Similarly, the administration should be transparent in the rule-making process. Before an agency, through its delegation power issues a certain rule or regulation having a binding effect, it is required to make the proposed rule or regulation accessible to concerned parties for commenting and criticism. Once an administrative rule is legally issued, it should be officially published so that the public could know its content, and if necessary challenges its legality and validity.
Such adjudication and rule making procedures fall within the proper scope of administrative law. Some countries such as America, have introduced a comprehensive and detailed administrative procedure to make the decision-making process open and fair. Other countries, without adopting a comprehensive administrative procedure, have introduced specific procedures for the respective administrative action by the agency.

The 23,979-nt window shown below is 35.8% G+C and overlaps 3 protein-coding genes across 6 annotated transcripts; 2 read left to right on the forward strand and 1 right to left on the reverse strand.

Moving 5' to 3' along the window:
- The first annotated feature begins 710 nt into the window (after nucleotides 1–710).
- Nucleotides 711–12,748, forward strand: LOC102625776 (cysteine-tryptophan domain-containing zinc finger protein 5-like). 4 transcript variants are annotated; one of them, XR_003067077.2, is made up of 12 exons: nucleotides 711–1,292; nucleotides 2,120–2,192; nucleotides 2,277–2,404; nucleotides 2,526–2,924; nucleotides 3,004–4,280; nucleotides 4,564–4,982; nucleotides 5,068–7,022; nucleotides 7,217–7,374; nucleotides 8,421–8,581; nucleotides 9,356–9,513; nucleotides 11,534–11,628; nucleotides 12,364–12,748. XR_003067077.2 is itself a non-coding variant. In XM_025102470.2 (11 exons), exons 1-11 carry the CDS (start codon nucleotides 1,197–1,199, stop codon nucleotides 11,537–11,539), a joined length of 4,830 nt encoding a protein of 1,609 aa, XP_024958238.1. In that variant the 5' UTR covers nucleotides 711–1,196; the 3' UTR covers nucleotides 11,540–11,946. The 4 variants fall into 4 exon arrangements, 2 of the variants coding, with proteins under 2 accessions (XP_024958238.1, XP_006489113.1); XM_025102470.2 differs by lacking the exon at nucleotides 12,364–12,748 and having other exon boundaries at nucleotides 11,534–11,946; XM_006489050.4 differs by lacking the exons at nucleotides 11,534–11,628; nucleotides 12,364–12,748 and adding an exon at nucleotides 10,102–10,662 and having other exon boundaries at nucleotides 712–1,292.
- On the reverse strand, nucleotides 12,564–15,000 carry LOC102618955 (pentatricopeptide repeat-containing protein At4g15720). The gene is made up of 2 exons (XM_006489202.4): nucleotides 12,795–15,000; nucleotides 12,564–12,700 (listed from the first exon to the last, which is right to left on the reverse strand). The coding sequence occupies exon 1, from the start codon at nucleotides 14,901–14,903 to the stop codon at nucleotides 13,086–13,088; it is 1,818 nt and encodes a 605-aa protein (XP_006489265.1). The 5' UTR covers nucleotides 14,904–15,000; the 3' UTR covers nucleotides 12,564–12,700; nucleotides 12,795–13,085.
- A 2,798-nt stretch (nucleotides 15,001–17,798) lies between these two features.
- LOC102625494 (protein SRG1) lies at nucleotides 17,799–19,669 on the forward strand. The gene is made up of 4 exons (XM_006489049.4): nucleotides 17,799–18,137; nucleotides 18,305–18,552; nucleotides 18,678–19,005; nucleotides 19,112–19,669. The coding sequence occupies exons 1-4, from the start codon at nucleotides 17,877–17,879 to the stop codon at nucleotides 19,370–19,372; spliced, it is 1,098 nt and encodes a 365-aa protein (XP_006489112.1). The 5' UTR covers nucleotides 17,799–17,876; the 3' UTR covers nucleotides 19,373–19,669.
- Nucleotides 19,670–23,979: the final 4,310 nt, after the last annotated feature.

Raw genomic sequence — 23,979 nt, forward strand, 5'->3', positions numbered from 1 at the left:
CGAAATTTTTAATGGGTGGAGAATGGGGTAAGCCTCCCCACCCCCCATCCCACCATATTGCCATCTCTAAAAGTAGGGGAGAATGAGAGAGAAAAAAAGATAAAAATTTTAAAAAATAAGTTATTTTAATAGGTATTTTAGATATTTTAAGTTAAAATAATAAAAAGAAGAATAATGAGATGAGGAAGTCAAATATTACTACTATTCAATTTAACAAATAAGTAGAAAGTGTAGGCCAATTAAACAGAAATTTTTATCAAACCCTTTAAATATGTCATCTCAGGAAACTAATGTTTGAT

Such procedures do not only make the conduct of government open to the citizen, but also facilitate public participation in the administrative process. In a state founded on democratic principles, it is axiomatic that the basic human right (beyond access to the necessities of life) is the right to participate in civil society. Indeed, the very notion of representative democracy is predicated upon people exercising their civil rights.